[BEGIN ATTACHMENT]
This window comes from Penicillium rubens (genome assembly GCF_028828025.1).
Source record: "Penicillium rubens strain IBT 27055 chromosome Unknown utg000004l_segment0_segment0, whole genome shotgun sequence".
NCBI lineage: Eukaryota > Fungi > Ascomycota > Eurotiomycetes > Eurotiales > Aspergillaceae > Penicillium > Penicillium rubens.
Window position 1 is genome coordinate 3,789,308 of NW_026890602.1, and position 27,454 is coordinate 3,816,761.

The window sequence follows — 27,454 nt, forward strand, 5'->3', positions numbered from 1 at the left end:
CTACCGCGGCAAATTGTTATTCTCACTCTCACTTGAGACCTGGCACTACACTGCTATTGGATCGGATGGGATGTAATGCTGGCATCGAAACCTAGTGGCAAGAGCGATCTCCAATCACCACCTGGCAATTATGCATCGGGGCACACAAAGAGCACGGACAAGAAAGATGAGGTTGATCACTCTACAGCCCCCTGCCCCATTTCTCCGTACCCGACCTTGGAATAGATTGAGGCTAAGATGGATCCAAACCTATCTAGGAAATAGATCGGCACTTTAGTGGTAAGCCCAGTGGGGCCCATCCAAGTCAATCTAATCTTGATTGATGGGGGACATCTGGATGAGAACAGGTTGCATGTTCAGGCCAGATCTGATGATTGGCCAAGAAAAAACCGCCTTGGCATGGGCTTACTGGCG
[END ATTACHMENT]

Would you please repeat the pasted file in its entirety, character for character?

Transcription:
This window comes from Penicillium rubens (genome assembly GCF_028828025.1).
Source record: "Penicillium rubens strain IBT 27055 chromosome Unknown utg000004l_segment0_segment0, whole genome shotgun sequence".
NCBI lineage: Eukaryota > Fungi > Ascomycota > Eurotiomycetes > Eurotiales > Aspergillaceae > Penicillium > Penicillium rubens.
Window position 1 is genome coordinate 3,789,308 of NW_026890602.1, and position 27,454 is coordinate 3,816,761.

The window sequence follows — 27,454 nt, forward strand, 5'->3', positions numbered from 1 at the left end:
CTACCGCGGCAAATTGTTATTCTCACTCTCACTTGAGACCTGGCACTACACTGCTATTGGATCGGATGGGATGTAATGCTGGCATCGAAACCTAGTGGCAAGAGCGATCTCCAATCACCACCTGGCAATTATGCATCGGGGCACACAAAGAGCACGGACAAGAAAGATGAGGTTGATCACTCTACAGCCCCCTGCCCCATTTCTCCGTACCCGACCTTGGAATAGATTGAGGCTAAGATGGATCCAAACCTATCTAGGAAATAGATCGGCACTTTAGTGGTAAGCCCAGTGGGGCCCATCCAAGTCAATCTAATCTTGATTGATGGGGGACATCTGGATGAGAACAGGTTGCATGTTCAGGCCAGATCTGATGATTGGCCAAGAAAAAACCGCCTTGGCATGGGCTTACTGGCG